IMO it is a persuasive argument against the concept of  "irreducible complexity".

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1 hour ago, write4u said:

The beauty of the chromosomal fusion is that it sets humans clearly apart from other apes, but also confirms the original relationship of humans to a common ancestor.

Agreed but the range in time of that fusion mutation is still a question. Yes Apes have chromosomes 2a and 2b which fused in Humans but there is no proof that it happened at the last KNOWN split between Chimps and Humans. There could still be another LCA after Pan troglodyte went one way and my hypothetical Last Common Ancestor went another. That hypothetical missing link may or may not have had a fused chromosome 2. So let's take it a step further.

IF the DNA found in Kentucky is really genus Pan, then it could very well still have the unfused chromosome 2. In which case, it could have evolved into a more contemporary primate body and THEN Human chromosome 2 fused in the Homo branch, leaving Sasquatches with Chromosome 2a and 2b, like the Great Apes. Otherwise, the only primate DNA that could ever be found in North America would only, and always, point to Human. And even in the case for Kentucky, what was collected was mitichondrial DNA which won't have chromosome 2, 2a, OR 2b. It would only have the base pairs found in mtDNA.

Human nuclear DNA has 3.2 billion base pairs with only two copies. Mitochondrial DNA has fewer that 16,700 base pairs but has hundreds if not thousands of copies. That's why it's so easy to get and test mtDNA. But depending on it's quality in the environment it may only show family. With better quality samples it can show genus. So metabarcoding targets mtDNA, which is why it can show a large diversity of organisms in one field sample, like from water, soil, ice, or snow. In either case, to find mtDNA of Chimps in the wilds of North America is pretty unusual if not impossible. But whatever the creature is that shed that DNA, it is showing enough Chimp DNA to say Pan. And the sample showed that as being a distinct genus, even though Humans themselves are said to be 98.9% Pan. Obviously more independent investigation and data is needed to corroborate anything.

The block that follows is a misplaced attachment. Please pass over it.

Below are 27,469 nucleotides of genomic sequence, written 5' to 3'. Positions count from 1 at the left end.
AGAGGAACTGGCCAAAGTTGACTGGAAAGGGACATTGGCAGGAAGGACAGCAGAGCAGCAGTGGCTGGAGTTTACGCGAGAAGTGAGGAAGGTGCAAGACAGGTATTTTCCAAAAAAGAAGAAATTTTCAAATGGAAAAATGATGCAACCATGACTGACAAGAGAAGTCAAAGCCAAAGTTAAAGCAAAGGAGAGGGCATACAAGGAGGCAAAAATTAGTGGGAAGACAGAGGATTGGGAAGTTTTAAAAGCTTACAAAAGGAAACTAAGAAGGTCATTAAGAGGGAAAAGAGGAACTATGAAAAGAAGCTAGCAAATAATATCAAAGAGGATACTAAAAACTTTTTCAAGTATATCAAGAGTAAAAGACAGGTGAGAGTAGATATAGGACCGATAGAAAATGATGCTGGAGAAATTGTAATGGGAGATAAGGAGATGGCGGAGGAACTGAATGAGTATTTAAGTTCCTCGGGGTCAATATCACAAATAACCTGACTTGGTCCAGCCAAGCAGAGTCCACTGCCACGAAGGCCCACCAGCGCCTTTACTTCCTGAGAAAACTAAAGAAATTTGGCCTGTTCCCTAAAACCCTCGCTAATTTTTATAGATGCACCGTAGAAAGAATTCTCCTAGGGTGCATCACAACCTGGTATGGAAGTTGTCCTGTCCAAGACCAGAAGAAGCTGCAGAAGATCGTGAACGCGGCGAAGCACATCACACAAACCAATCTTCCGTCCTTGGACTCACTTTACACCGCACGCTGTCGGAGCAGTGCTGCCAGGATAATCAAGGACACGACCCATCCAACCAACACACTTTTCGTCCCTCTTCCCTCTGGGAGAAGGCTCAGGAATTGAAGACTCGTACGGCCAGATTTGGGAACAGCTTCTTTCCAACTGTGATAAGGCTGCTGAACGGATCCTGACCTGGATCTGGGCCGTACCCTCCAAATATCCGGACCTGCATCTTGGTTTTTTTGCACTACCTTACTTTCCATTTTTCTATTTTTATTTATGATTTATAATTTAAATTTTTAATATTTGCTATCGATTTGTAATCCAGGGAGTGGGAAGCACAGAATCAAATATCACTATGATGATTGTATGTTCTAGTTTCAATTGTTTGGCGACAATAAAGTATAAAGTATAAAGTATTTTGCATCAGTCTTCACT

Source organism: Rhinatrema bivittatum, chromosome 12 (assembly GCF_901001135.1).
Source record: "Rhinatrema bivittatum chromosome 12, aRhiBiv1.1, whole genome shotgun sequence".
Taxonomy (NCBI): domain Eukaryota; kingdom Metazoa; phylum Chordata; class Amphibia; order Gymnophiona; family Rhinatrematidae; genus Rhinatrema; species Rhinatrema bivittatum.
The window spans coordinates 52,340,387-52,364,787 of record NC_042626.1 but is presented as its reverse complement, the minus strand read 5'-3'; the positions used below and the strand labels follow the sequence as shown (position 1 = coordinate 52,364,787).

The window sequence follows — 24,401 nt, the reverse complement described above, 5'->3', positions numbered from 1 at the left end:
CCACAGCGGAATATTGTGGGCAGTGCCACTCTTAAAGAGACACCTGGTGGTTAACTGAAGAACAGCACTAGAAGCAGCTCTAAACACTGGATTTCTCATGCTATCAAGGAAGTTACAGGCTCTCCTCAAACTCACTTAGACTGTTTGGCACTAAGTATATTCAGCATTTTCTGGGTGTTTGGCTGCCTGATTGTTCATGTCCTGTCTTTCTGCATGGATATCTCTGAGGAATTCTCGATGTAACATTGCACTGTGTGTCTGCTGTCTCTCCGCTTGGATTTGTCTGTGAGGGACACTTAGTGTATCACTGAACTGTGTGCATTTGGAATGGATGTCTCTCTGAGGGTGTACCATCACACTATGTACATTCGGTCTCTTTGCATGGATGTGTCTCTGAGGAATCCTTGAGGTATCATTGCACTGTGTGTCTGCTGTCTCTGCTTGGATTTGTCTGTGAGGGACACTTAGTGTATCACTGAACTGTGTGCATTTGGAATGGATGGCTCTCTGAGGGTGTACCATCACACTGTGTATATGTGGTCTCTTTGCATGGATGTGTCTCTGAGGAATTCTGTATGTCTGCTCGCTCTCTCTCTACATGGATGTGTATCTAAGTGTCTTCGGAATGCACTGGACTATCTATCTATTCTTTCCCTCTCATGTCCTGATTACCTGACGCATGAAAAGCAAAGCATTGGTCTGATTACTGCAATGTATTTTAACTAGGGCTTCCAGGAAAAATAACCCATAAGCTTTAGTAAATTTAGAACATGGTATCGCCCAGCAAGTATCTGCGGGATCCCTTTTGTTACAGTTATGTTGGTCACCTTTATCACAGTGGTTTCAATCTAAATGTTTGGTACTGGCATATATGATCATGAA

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34 minutes ago, Evolute said:

IF the DNA found in Kentucky is really genus Pan, then it could very well still have the unfused chromosome 2. In which case, it could have evolved into a more contemporary primate body and THEN Human chromosome 2 fused in the Homo branch leaving Sasquatches with Chromosome 2a and 2b like the Great Apes. Otherwise, the only primate DNA that could ever be found in North America would only, and always, point to Human. And even in the case for Kentucky, what was collected was mitichondrial DNA which won't have chromosome 2, 2a, OR 2b. It would only have the base pairs found in mtDNA.

I see what you are saying, but that would assume a third completely different evolutionary path from our common ancestor. But there is no hard evidence for that, is there?

What we see today in other apes is the result of evolution without the chromosomal fusion. They had the same evolutionary time span as humans, but from the fossil records and current DNA count only humans (Neaderthal and Denison) have (had) the mutation. 

AFAIK there is not a single fossil that shows a non-human hominid with 23 chromosome pairs.  Even a single example would support your hypothesis, but there isn't any as yet!